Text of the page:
“The King is only fond of words and cannot translate them into deeds.”

After that, King Ho Lu saw that Sun Tzu was one who knew how to handle an army and appointed him general.

Author: Douglas R. Satterfield

Hello. I'm Doug and I provide at least one article every day on some leadership topic. I welcome comments and also guests who would like to write an article. Thanks for reading my blog.

19 thoughts on “Sun Tzu: a Leader of Concubines?

  1. Willie Shrumburger

    This article on leadership from long ago illustrates that lessons of the past are never worthless and will have an impact on us if we only learn from them. Too many people are quick to dismiss old historical lessons because they are old and outdated. However, people really haven’t changed that much psychologically over the past few thousand years.

  2. Joe the Aussie

    Thank you, General Satterfield for bringing this story to our attention. Many good lessons from it.

  3. Greg Heyman

    It’s all about leadership !!!
    “Regard your soldiers as your children, and they will follow you into the deepest valleys. Look on them as your own beloved sons, and they will stand by you even unto death!”

  4. Martin Shiell

    Sun Tzu commends operations that will harm enemy morale: splitting alliances, evading battle, attacking by surprise; he condemns those that may undermine one’s own society, such as the attrition that might result from besieging a walled city.

  5. Danny Burkholder

    Sun Tzu sees war not so much as a matter of destroying the enemy materially and physically (although that may play a role), but of unsettling the enemy psychologically; his goal is to force the enemy’s leadership and society from a condition of harmony, in which they can resist effectively, toward one of chaos, which is tantamount to defeat.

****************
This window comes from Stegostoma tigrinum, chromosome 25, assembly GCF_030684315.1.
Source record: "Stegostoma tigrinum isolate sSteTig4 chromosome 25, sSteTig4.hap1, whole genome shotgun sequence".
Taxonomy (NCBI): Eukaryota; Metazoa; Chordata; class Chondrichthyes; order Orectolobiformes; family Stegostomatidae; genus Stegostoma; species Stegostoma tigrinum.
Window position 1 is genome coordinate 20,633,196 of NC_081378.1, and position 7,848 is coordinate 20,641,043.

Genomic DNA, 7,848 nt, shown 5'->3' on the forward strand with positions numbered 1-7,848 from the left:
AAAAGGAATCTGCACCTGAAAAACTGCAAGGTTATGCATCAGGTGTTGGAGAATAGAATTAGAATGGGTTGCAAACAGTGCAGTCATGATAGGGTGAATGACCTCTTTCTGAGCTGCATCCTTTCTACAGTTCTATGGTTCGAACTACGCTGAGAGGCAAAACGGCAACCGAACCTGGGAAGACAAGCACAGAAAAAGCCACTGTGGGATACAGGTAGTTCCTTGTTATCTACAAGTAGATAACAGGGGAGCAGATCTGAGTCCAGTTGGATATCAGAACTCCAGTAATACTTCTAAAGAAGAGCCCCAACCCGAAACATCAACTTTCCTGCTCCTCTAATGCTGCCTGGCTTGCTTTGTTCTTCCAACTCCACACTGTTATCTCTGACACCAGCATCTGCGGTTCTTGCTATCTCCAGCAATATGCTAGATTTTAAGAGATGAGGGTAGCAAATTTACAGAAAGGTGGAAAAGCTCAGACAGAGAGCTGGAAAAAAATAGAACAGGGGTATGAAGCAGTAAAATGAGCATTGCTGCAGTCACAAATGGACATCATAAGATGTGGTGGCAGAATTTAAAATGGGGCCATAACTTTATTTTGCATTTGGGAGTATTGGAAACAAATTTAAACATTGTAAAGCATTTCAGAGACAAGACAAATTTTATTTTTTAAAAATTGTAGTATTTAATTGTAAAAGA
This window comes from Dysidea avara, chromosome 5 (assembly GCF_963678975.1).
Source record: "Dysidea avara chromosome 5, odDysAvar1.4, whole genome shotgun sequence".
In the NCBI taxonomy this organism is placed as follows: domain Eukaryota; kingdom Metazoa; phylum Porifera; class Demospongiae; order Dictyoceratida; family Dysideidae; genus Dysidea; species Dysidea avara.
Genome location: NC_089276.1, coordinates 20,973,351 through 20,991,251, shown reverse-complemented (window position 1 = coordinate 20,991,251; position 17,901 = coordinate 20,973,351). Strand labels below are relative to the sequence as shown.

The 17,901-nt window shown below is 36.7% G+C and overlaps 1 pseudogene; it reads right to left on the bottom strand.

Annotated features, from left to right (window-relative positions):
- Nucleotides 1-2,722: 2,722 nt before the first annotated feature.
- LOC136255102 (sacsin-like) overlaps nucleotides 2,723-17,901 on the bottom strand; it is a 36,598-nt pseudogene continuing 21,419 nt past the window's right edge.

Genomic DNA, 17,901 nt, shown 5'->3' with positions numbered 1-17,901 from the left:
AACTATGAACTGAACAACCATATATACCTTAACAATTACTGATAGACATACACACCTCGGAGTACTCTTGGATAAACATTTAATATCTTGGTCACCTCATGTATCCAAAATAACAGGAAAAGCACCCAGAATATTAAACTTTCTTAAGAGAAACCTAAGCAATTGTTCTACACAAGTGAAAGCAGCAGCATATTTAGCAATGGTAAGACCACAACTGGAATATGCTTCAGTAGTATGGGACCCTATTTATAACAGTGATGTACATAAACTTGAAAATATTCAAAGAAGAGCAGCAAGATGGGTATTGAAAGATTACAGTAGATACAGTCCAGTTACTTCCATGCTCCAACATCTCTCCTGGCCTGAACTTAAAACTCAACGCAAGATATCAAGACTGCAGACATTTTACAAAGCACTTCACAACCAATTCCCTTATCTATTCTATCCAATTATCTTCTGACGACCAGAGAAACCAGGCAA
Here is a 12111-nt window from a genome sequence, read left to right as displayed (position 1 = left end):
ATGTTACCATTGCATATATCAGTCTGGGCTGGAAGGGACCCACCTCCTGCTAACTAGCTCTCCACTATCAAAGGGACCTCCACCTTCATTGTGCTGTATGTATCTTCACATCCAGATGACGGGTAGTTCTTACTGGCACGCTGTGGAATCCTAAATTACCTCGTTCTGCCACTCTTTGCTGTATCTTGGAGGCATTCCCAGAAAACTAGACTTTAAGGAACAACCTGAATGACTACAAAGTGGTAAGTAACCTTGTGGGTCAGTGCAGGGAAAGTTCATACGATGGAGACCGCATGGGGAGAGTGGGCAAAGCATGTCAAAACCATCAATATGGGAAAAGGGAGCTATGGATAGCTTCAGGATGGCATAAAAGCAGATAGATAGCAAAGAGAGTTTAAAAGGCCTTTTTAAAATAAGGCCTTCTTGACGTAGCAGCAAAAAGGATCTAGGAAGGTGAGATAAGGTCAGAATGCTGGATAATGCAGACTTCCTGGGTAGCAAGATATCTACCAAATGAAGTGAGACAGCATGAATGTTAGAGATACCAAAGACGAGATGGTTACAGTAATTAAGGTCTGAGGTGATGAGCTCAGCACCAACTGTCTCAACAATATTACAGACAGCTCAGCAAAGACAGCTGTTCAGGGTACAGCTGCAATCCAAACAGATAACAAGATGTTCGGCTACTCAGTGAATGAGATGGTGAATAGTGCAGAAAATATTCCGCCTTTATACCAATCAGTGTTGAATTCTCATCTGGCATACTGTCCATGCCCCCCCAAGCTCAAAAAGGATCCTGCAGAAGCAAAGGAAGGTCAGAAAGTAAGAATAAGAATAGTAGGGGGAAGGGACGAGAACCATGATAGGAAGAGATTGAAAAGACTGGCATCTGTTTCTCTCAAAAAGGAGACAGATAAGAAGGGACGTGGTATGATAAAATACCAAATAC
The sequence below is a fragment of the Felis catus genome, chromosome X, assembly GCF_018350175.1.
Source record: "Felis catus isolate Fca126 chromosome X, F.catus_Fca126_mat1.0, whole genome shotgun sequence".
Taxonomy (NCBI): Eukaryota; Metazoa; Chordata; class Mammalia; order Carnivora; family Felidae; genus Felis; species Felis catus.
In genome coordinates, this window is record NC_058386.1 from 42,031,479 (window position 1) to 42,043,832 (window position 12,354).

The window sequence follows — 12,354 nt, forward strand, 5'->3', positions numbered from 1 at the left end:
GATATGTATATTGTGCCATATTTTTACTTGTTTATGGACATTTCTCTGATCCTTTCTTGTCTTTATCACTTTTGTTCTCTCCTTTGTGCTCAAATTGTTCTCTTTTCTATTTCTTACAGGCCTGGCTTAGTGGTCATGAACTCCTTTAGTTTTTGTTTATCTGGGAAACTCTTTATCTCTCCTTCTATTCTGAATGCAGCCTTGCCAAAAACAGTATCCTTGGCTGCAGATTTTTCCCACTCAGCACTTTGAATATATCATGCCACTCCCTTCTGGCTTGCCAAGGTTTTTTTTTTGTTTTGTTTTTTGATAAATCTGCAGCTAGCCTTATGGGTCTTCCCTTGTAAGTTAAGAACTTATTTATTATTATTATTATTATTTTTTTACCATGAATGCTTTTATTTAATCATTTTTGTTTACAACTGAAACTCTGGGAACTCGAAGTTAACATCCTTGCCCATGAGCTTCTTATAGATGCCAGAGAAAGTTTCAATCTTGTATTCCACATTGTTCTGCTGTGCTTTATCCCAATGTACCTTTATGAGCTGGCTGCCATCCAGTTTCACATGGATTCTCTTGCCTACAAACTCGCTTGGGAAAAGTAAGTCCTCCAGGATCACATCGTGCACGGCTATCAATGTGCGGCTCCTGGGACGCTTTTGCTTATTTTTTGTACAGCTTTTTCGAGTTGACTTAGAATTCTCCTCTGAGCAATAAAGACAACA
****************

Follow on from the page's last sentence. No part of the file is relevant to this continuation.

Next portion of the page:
6. Albert Ayer

    Long studied in Asia, Sun Tzu’s work became known in the West only in the late eighteenth century and was not properly translated until the twentieth.

  7. Max Foster

    In my opinion, the point of the King of Wu chosing a great general was that the kingdom faced an existential threat from other warring tribes. By selecting the best generals, a king could ensure his own survival. Captured kings could expect to be beheaded and their entire family put to the sword. There was no room for worrying about the individual. Either you were all in and supported the kingdom or you were put to death.

    1. Doug Smith

      Excellent point. The warring states were trying to gain control over the entirity of the region. Only the strongest, smartest, and most cunning survived.

    2. Len Jakosky

      Well said. Most folks have no idea of the mental focus you get when others want to kill you.

      1. Mr. T.J. Asper

        The art of war is of vital importance to the State. It is a matter of life and death, a road either to safety or to ruin. Hence it is a subject of inquiry which can on no account be neglected – Sun Tzu, the Art of War

    1. Anita

      Actually, not much was thought of the concubines or any one else other than the King and maybe his best generals.

  8. Army Captain

    As a kid, I never heard of it but once I got to the U.S. Army Infantry School at Fort Benning, GA, one of our required readings was his book, The Art of War. Thanks for a great summary of this event.